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Sr Emmerichs visions of Purgatory Login/Join 
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Here a description of the state of some purgatories , seen by Sr Emmerich .

Pray for them !!!!



http://propheciesii.blogspot.de/
(somewhere in the middle)


The Prophecies of
Anne Catherine Emmerich....Part 3
On the Existence of Purgatory .......section 1

1) "I was with my guide," she says, "among the poor souls in purgatory. I saw their desolation, their inability to help themselves, and the little assistance they get from the living. Ah, their misery is inexpressible! Whilst contemplating their state, I saw a mountain separated me from my guide. I sighed for him like one famished, I almost swooned with desire. I saw him on the opposite side, but I could not reach him. He said to me: 'See, how thou sighest for help! The poor souls are always in the state in which thou art!' He often took me to pray before caverns and prisons. I prostrated, I wept with my arms extended, and I cried to God for mercy. My angel encouraged me to offer all kinds of privations for the poor souls. they cannot help themselves, they are cruelly neglected. I often sent him to the angels of certain persons in suffering, to inspire them to suffer their pains for them. They are instantly relieved by such offerings; they become joyous, so grateful! Whenever I do something for them, they pray for me. I am terrified to see the riches the Church holds out in such abundance neglected, dissipated, so lightly esteemed, whilst the poor souls are languishing for them."

2) "The prayer most pleasing to God is that made for others and particularly for the poor souls. Pray for them, if you want your prayers to bring high interest."

3) "The poor souls suffer inexpressibly. The difference between the pains of purgatory and those of hell is this: in hell reigns only despair, whilst in purgatory the hope of deliverance sweetens all. The greatest torment of the damned is the anger of God. Some faint idea of His wrath may be formed from the terror of a defenceless person exposed to the attack of a furious man.'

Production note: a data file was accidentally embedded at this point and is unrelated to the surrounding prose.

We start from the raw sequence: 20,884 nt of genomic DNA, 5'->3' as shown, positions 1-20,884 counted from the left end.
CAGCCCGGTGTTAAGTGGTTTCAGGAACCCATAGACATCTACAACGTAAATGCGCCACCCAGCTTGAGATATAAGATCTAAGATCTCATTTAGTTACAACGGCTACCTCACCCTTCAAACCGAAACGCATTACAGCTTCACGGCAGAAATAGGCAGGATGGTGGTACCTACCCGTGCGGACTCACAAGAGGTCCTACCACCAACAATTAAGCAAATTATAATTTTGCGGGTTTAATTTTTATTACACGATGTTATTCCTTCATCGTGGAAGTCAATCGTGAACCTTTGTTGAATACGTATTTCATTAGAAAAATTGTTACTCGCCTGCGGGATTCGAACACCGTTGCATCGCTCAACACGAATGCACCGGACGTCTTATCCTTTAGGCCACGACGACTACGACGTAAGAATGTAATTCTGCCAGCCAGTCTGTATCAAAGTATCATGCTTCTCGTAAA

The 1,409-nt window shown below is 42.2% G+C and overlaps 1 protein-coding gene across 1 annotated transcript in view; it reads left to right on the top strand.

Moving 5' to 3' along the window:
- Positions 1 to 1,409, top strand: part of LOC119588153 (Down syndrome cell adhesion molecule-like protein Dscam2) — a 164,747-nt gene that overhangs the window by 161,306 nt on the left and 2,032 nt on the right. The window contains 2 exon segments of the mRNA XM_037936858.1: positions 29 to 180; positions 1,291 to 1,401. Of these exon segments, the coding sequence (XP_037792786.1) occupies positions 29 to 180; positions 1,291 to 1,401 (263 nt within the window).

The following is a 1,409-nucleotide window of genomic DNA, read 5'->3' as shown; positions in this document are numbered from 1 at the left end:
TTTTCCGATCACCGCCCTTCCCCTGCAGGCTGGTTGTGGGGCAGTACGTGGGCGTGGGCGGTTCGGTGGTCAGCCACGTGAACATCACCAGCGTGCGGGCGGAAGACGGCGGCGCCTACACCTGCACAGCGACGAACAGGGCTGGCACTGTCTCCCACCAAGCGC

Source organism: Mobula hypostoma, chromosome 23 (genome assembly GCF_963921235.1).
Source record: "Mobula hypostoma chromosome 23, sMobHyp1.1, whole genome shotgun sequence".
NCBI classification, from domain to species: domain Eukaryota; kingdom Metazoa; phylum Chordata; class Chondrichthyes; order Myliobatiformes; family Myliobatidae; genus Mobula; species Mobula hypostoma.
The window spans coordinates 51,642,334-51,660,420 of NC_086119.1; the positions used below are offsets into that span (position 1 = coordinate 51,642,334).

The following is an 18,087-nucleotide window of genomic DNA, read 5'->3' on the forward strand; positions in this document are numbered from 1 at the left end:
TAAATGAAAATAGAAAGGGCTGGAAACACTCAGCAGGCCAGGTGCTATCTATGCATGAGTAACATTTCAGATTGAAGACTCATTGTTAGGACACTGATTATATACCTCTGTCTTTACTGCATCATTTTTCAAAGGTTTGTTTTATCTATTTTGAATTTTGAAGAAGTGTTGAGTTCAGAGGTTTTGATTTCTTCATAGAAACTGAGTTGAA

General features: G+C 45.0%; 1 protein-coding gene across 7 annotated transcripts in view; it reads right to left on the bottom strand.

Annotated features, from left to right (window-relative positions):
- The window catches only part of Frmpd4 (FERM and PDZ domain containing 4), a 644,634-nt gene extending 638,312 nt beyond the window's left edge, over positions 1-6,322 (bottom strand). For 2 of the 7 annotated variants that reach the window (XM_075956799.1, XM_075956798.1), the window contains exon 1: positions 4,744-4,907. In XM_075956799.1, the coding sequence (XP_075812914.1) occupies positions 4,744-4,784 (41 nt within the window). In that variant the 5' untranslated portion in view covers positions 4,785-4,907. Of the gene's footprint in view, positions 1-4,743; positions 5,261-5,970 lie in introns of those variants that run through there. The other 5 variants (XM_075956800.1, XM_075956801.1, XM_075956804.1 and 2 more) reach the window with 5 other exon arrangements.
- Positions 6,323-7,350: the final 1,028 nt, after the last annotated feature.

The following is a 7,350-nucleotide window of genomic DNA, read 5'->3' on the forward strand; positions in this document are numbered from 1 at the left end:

4) "Last night I was in purgatory. It seemed to me that I was taken into a deep abyss, a vast region, where I saw, and the site filled me with sorrow, the poor souls so sad, so silent, yet with something in their countenance which tells that the thought of God's mercy gives joy to their heart. Enthroned in their midst was the Mother of God, more beautiful than I had ever seen her before."-- Then she said to him (her inquisitor Dean Rensing) "Instruct your penitents to pray fervently for the poor souls in purgatory, for they in gratitude will pray for them in return. Prayer for these poor souls is most agreeable to God, as it admits them to His presence sooner."

5) "I went with my guide into a gloomy prison for souls, where I consoled on all sides. The souls were buried in darkness, all more or less so; some to the neck, others to the waist. They were in separate, though adjoining dungeons, some tortured with thirst, others by cold, others by heat, unable to help themselves, sighing in uninterrupted torments. I saw numbers delivered and their joy was inexpressible. They went forth as gray figures. They received for their short passage to a higher region the costume and distinctive marks of their state upon earth. They assembled in a vast place above purgatory enclosed as with a thorn-hedge. I saw many physicians received by a procession of physicians like themselves and conducted on high. I saw numbers of soldiers liberated, and the sight made me rejoice with the poor men slaughtered in war. I saw few female religious, still fewer judges; but led out by blessed nuns were numbers of virginal souls who had wanted only an opportunity to consecrate themselves to the religious life. I saw some kings of olden times, some members of royal families, a large number of ecclesiastics, and many peasants, among whom I saw some of my acquaintance and others who, by their costume, seemed to belong to foreign lands. Each class was led on high and in different directions by souls of their own condition in life and, as they ascended, they were divested of their earthly insignia and clothed in a luminous robe peculiar to the blessed. I recognized in purgatory not only my own acquaintances, but also their relatives whom, perhaps, I had never before seen. I saw in the greatest abandonment those poor, dear souls who have no one to think of them. Among those who forget them are so many of their brethen in the faith who neglect prayer! It is for such souls that I pray the most.